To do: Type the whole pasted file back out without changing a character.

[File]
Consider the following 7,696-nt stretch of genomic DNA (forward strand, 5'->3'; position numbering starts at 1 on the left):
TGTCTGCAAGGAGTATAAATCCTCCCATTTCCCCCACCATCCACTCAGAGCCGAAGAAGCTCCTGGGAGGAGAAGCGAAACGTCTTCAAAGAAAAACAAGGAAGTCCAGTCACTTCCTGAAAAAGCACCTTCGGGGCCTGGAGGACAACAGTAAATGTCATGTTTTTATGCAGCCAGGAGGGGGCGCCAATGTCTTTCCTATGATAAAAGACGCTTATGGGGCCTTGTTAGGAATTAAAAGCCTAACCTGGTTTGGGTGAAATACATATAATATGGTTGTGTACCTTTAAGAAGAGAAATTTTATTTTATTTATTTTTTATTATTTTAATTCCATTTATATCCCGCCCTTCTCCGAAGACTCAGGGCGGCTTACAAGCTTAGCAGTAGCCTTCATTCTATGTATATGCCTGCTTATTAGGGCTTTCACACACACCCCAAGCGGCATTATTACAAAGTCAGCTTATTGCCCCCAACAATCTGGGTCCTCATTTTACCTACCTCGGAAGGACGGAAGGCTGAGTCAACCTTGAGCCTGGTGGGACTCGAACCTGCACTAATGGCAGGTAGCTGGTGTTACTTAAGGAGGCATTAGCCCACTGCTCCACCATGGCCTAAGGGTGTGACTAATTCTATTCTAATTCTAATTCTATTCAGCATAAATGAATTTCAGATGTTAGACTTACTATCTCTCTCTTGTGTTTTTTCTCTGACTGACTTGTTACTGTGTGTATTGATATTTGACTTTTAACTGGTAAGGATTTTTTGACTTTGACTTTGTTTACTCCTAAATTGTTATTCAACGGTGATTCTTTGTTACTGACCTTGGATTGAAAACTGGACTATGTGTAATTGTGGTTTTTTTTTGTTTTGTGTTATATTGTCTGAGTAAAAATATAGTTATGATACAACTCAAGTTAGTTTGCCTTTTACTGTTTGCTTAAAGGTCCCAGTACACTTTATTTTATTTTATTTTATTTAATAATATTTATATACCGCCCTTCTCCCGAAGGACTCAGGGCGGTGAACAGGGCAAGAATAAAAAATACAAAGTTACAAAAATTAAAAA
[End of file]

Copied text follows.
Consider the following 7,696-nt stretch of genomic DNA (forward strand, 5'->3'; position numbering starts at 1 on the left):
TGTCTGCAAGGAGTATAAATCCTCCCATTTCCCCCACCATCCACTCAGAGCCGAAGAAGCTCCTGGGAGGAGAAGCGAAACGTCTTCAAAGAAAAACAAGGAAGTCCAGTCACTTCCTGAAAAAGCACCTTCGGGGCCTGGAGGACAACAGTAAATGTCATGTTTTTATGCAGCCAGGAGGGGGCGCCAATGTCTTTCCTATGATAAAAGACGCTTATGGGGCCTTGTTAGGAATTAAAAGCCTAACCTGGTTTGGGTGAAATACATATAATATGGTTGTGTACCTTTAAGAAGAGAAATTTTATTTTATTTATTTTTTATTATTTTAATTCCATTTATATCCCGCCCTTCTCCGAAGACTCAGGGCGGCTTACAAGCTTAGCAGTAGCCTTCATTCTATGTATATGCCTGCTTATTAGGGCTTTCACACACACCCCAAGCGGCATTATTACAAAGTCAGCTTATTGCCCCCAACAATCTGGGTCCTCATTTTACCTACCTCGGAAGGACGGAAGGCTGAGTCAACCTTGAGCCTGGTGGGACTCGAACCTGCACTAATGGCAGGTAGCTGGTGTTACTTAAGGAGGCATTAGCCCACTGCTCCACCATGGCCTAAGGGTGTGACTAATTCTATTCTAATTCTAATTCTATTCAGCATAAATGAATTTCAGATGTTAGACTTACTATCTCTCTCTTGTGTTTTTTCTCTGACTGACTTGTTACTGTGTGTATTGATATTTGACTTTTAACTGGTAAGGATTTTTTGACTTTGACTTTGTTTACTCCTAAATTGTTATTCAACGGTGATTCTTTGTTACTGACCTTGGATTGAAAACTGGACTATGTGTAATTGTGGTTTTTTTTTGTTTTGTGTTATATTGTCTGAGTAAAAATATAGTTATGATACAACTCAAGTTAGTTTGCCTTTTACTGTTTGCTTAAAGGTCCCAGTACACTTTATTTTATTTTATTTTATTTAATAATATTTATATACCGCCCTTCTCCCGAAGGACTCAGGGCGGTGAACAGGGCAAGAATAAAAAATACAAAGTTACAAAAATTAAAAA